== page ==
Grandmaster of Russia’s pyramid cult
The pitch from the pyramid scheme sweeping Russia has undeniable appeal: make money and make the world a better place, it says. Like thousands of others, Roman Vorobyev believed the scheme would deliver big returns for him and cascading wealth for others.
So in April Vorobyev ploughed 400,000 roubles ($12,500) of savings into a self-styled ‘mutual aid fund,’ known as MMM-2011, promoted by Sergei Mavrodi, a guru-like financier, former lawmaker and convicted fraudster.
“I definitely believed that everything was possible,” said Vorobyev, a newspaper designer in Irkutsk who invested in the fund despite a remarkable disclosure by Mavrodi - that it was indeed a pyramid scheme. “If we all help each other, more and more people will come and there will be an endless inflow of money,” he said.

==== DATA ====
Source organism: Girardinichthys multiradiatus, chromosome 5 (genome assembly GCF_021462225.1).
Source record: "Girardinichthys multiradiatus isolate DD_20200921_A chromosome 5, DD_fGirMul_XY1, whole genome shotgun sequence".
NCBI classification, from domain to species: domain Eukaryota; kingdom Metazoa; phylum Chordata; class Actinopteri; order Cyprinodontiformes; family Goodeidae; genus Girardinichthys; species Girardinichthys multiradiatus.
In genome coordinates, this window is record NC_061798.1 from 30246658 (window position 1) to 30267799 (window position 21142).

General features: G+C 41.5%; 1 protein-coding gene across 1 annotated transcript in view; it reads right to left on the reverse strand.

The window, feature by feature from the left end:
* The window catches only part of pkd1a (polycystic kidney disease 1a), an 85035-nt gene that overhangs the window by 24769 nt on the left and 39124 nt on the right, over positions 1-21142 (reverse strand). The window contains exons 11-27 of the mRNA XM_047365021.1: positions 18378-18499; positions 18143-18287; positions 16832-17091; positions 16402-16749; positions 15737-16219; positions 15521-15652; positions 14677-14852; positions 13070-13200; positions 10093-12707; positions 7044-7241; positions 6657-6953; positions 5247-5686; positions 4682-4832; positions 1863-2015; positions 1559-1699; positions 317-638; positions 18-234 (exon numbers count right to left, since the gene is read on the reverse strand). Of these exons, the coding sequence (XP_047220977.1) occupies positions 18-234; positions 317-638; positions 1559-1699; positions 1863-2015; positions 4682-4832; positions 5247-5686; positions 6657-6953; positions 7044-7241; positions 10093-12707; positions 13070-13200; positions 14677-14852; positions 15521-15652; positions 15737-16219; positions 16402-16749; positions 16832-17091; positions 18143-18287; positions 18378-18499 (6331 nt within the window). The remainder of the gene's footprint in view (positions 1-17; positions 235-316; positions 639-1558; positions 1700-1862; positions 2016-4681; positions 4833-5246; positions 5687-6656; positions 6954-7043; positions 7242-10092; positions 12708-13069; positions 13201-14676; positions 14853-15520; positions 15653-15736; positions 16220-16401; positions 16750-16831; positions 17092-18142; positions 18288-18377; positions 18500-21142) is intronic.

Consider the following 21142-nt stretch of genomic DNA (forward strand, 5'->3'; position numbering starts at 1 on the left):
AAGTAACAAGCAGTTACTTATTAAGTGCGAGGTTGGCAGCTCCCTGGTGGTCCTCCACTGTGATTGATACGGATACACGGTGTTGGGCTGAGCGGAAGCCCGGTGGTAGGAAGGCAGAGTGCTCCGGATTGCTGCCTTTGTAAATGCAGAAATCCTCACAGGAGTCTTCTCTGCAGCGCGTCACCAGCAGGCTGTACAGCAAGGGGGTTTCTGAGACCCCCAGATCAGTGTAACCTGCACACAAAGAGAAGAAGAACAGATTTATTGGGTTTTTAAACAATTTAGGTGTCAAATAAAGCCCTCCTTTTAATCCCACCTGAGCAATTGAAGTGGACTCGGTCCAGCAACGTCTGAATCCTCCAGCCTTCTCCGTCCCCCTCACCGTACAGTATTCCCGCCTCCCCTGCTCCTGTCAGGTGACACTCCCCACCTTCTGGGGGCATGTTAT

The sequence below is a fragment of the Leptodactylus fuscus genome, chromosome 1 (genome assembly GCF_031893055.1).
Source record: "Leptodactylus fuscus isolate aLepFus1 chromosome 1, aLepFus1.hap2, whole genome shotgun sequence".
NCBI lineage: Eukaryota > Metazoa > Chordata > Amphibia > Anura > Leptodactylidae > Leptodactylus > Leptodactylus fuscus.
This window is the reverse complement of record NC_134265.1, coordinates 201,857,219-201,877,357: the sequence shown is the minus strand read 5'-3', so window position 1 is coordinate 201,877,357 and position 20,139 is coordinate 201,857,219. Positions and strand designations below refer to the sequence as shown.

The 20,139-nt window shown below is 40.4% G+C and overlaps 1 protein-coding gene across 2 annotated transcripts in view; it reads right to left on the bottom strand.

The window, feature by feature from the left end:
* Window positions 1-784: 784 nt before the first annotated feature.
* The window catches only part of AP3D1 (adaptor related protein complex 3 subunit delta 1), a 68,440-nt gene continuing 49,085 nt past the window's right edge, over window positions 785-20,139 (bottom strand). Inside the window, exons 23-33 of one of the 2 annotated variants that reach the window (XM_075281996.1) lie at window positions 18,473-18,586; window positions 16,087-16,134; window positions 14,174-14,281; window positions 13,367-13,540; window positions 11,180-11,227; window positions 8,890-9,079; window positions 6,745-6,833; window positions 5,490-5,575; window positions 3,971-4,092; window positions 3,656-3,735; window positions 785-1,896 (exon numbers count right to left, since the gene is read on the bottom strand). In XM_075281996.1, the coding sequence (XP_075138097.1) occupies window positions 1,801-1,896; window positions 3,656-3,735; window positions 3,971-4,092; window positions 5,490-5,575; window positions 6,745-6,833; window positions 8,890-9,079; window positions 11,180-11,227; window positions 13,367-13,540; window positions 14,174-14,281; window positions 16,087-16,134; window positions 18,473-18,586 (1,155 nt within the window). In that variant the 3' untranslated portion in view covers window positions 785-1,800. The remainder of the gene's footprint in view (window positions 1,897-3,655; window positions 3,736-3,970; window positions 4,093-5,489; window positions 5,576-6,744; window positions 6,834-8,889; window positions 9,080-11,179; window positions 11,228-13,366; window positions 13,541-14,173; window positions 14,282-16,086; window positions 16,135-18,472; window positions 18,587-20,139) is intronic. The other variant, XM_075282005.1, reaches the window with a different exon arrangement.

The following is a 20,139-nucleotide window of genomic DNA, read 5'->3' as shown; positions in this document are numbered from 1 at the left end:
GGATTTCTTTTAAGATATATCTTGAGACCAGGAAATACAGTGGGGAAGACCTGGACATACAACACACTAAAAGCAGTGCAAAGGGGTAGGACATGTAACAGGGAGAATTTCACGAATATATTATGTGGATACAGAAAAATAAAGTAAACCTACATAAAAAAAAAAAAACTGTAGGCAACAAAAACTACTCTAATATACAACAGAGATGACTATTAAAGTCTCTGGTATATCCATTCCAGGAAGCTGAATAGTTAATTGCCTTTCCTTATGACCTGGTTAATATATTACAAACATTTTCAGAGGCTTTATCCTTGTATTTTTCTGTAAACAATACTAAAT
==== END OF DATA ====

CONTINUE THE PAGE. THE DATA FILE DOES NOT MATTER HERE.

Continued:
It hasn’t worked out that way. Since parting with his cash, Vorobyev, 45, has failed to reap the double-digit monthly returns that were advertised, and he’s lost hope of ever seeing his money again. MMM-2011 has closed and is belatedly being investigated by the police, who say the scheme had no chance of delivering the gains it promised.